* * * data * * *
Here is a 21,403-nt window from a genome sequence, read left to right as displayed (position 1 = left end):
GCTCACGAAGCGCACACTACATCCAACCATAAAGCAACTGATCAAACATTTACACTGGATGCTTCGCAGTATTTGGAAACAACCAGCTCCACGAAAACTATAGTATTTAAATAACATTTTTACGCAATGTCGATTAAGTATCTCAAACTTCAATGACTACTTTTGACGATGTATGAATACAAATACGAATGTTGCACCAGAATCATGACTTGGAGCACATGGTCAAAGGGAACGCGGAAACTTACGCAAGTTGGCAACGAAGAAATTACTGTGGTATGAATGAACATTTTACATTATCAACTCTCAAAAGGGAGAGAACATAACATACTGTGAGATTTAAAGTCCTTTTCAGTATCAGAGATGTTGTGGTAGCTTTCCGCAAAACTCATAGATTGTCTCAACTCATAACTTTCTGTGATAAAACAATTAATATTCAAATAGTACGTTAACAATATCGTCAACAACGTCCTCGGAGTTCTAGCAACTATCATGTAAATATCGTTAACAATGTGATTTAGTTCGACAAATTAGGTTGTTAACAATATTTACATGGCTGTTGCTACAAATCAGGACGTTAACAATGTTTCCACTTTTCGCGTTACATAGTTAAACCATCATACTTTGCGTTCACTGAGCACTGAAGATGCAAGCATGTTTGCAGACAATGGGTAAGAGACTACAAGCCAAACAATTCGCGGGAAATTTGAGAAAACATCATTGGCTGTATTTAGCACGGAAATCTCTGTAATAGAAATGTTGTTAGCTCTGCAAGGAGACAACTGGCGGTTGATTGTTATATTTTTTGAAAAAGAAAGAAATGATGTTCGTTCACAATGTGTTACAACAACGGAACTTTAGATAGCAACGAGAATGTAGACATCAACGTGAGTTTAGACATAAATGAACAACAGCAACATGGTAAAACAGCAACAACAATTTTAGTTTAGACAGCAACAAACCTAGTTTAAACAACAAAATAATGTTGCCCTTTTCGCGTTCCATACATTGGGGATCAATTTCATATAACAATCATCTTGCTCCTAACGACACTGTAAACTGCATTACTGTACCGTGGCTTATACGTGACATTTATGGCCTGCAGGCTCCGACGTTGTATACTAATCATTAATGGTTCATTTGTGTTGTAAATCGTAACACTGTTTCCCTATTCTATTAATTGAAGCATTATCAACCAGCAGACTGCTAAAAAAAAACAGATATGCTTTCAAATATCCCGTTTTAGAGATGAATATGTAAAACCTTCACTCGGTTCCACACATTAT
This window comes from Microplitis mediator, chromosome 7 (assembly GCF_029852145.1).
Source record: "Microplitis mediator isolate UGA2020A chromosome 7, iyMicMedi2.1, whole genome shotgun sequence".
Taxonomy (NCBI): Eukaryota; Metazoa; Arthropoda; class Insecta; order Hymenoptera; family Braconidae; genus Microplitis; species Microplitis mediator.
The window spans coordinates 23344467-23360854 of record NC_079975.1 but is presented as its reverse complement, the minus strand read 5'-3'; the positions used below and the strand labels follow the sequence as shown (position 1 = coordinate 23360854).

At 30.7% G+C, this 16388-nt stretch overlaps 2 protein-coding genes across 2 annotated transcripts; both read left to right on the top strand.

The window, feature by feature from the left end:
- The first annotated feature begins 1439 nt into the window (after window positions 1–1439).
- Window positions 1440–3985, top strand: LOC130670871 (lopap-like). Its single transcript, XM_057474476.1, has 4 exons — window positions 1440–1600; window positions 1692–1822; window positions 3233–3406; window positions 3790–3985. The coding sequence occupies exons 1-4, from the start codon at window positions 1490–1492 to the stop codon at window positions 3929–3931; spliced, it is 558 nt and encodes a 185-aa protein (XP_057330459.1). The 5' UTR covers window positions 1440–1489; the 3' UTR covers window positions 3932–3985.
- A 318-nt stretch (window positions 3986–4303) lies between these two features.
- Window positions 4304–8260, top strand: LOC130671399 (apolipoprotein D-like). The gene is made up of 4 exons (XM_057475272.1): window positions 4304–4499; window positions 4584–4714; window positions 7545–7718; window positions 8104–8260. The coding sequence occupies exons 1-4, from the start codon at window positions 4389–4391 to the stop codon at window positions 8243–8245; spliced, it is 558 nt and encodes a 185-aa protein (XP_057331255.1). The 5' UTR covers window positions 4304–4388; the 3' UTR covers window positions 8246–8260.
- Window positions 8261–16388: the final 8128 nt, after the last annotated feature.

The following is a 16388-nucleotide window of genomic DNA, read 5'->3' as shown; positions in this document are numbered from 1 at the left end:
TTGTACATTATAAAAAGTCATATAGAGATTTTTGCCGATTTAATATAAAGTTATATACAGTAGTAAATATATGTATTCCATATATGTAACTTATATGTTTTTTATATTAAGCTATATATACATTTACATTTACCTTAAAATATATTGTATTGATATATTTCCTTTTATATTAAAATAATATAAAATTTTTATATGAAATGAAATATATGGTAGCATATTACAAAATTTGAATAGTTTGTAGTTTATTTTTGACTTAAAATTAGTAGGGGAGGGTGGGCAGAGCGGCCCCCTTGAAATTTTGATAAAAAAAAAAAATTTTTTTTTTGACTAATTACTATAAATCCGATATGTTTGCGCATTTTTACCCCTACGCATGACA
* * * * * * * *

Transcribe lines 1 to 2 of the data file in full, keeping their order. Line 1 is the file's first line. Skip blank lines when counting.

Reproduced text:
Here is a 21,403-nt window from a genome sequence, read left to right as displayed (position 1 = left end):
GCTCACGAAGCGCACACTACATCCAACCATAAAGCAACTGATCAAACATTTACACTGGATGCTTCGCAGTATTTGGAAACAACCAGCTCCACGAAAACTATAGTATTTAAATAACATTTTTACGCAATGTCGATTAAGTATCTCAAACTTCAATGACTACTTTTGACGATGTATGAATACAAATACGAATGTTGCACCAGAATCATGACTTGGAGCACATGGTCAAAGGGAACGCGGAAACTTACGCAAGTTGGCAACGAAGAAATTACTGTGGTATGAATGAACATTTTACATTATCAACTCTCAAAAGGGAGAGAACATAACATACTGTGAGATTTAAAGTCCTTTTCAGTATCAGAGATGTTGTGGTAGCTTTCCGCAAAACTCATAGATTGTCTCAACTCATAACTTTCTGTGATAAAACAATTAATATTCAAATAGTACGTTAACAATATCGTCAACAACGTCCTCGGAGTTCTAGCAACTATCATGTAAATATCGTTAACAATGTGATTTAGTTCGACAAATTAGGTTGTTAACAATATTTACATGGCTGTTGCTACAAATCAGGACGTTAACAATGTTTCCACTTTTCGCGTTACATAGTTAAACCATCATACTTTGCGTTCACTGAGCACTGAAGATGCAAGCATGTTTGCAGACAATGGGTAAGAGACTACAAGCCAAACAATTCGCGGGAAATTTGAGAAAACATCATTGGCTGTATTTAGCACGGAAATCTCTGTAATAGAAATGTTGTTAGCTCTGCAAGGAGACAACTGGCGGTTGATTGTTATATTTTTTGAAAAAGAAAGAAATGATGTTCGTTCACAATGTGTTACAACAACGGAACTTTAGATAGCAACGAGAATGTAGACATCAACGTGAGTTTAGACATAAATGAACAACAGCAACATGGTAAAACAGCAACAACAATTTTAGTTTAGACAGCAACAAACCTAGTTTAAACAACAAAATAATGTTGCCCTTTTCGCGTTCCATACATTGGGGATCAATTTCATATAACAATCATCTTGCTCCTAACGACACTGTAAACTGCATTACTGTACCGTGGCTTATACGTGACATTTATGGCCTGCAGGCTCCGACGTTGTATACTAATCATTAATGGTTCATTTGTGTTGTAAATCGTAACACTGTTTCCCTATTCTATTAATTGAAGCATTATCAACCAGCAGACTGCTAAAAAAAAACAGATATGCTTTCAAATATCCCGTTTTAGAGATGAATATGTAAAACCTTCACTCGGTTCCACACATTAT